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College sports' fuzzy math

Big college sports programs are making a greater push to increase revenue, but schools are having to kick in more money than ever.

A weekly column by Chris Isidore, senior writer

NEW YORK ( -- You don't need an 800 score on your math SAT to know that college sports is big business. But just how big a business might still surprise you.

The National Collegiate Athletics Association estimates that all college sports teams generated $4.2 billion from its fans and various partners, such as broadcasters and sponsors.

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Some in Congress are questioning whether big-time college sports still deserve not-for-profit status.
Some in Congress are questioning whether big-time college sports still deserve not-for-profit status.

To put that in context, that's a billion more than what the National Basketball Association generated globally in the 2004-2005 season, according to the most recent estimate from Forbes.

Granted, there are far more teams and games in college sports than the NBA. But no one ever tried to portray the NBA as a not-for-profit amateur enterprise.

And that's just the point of Congress starting to question whether college sports still deserves the not-for-profit status it enjoys, along with tax advantages for the programs and alums who shower college sports with millions in contributions.

On November 13, the NCAA will be sending the House Ways and Means Committee a response to the pointed eight-page letter sent to it last month by Bill Thomas, R-California, the outgoing chairman of the Congress's chief tax-writing panel.

"Corporate sponsorships, multimillion dollar television deals, highly paid coaches with no academic duties and the dedication of inordinate amounts of time by athletes to training lead many to believe that major college football and men's basketball more closely resemble professional sports than amateur sports," Thomas wrote in his letter.

"Why should the federal government subsidize the athletic activities of educational institutions when that subsidy is being used to help pay for escalating coaches' salaries, costly chartered travel and state of the art athletic facilities?" he continued.

The threat to college programs from Thomas' questioning would be small, even if he wasn't preparing to leave Congress. Few would probably be eager to push for the removal of college sports' lucrative tax status. And plenty of members of Congress likely would defend the tax break for individuals in order to keep college sports enthusiasts in their districts happy.

But Thomas' question is a good one, especially since the NCAA has admitted that it is trying to increase revenue from athletics as fast as it can.

"Athletics, like the university as a whole, seeks to maximize revenues. In this respect, it has an obligation to conduct its revenue-generating activities in a productive and sound business-like manner. Anything less would be incompetence at best and malfeasance at worst," said NCAA President Myles Brand in January.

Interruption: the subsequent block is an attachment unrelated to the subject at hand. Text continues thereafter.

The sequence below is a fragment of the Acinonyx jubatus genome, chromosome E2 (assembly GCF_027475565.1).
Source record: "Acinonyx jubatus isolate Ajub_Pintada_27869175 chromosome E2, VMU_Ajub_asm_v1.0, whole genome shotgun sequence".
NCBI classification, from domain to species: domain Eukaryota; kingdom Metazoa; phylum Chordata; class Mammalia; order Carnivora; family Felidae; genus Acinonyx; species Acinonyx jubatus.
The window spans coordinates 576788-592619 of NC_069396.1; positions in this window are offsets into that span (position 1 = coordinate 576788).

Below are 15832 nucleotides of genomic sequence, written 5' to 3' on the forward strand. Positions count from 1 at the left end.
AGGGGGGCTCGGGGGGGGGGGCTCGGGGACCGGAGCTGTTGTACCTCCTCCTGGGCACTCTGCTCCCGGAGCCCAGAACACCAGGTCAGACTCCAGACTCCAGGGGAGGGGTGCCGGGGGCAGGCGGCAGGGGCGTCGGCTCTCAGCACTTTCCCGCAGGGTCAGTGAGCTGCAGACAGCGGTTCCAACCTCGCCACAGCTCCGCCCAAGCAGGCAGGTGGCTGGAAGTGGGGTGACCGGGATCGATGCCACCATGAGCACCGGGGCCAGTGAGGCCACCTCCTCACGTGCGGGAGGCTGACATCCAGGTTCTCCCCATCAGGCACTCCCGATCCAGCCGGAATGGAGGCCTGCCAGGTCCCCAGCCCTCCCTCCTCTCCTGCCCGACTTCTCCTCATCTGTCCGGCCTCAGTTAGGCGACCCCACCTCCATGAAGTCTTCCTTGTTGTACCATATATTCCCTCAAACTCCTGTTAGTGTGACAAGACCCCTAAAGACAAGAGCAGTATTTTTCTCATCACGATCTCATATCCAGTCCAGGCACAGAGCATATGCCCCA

That's the reason the current college football season will see an extra game, and for the major college programs, an extra 100,000 tickets being sold. It's the reason that college basketball is squeezing in extra games as well. It's the reason that conferences like the Big Ten is starting its own cable network.

But even with those efforts to grab more revenue, the pace of revenue growth has begun to slow.

Dan Fulks, an accounting professor for Translyvania University who is working as a consultant for the NCAA in its response to Ways & Means, said preliminary figures show that ticket sales and other revenue generated directly by Division 1-A football and basketball programs grew only 6 percent between 2003 and 2005, compraed with 18.5 percent growth between 2001 and 2003.

Brand acknowledged in a speech at the National Press Club last week that partly due to slowing growth of ticket sales and other revenue, college sports is causing a greater financial drain on school budgets.

"As outside revenue growth for athletics begins to moderate at most institutions, the rate of budget growth has not always followed," he said. "In many instances, the result has been a need for increased support of athletics through institutional funds."

But Brand said the NCAA would face anti-trust problems if it tried to mandate spending limits on programs.

"And even if it were possible, universities and their boards would not be willing to have the NCAA dictate their expenditures; and they would be correct in doing so," he said. "Budgetary decisions properly belong at the campus level."

So with Congress and the NCAA both unlikely and/or unwilling to put any kind of serious curbs on spending, the arms race in college sports is likely to continue.

And the $3.6 billion a year that schools are estimated to be pouring into athletics to cover losses, even at many Division 1-A schools, is only going to grow, even as millions upon millions of dollars more are generated through ticket sales and television deals.

It's a equation that doesn't make any sense, no matter what your math SAT scores.

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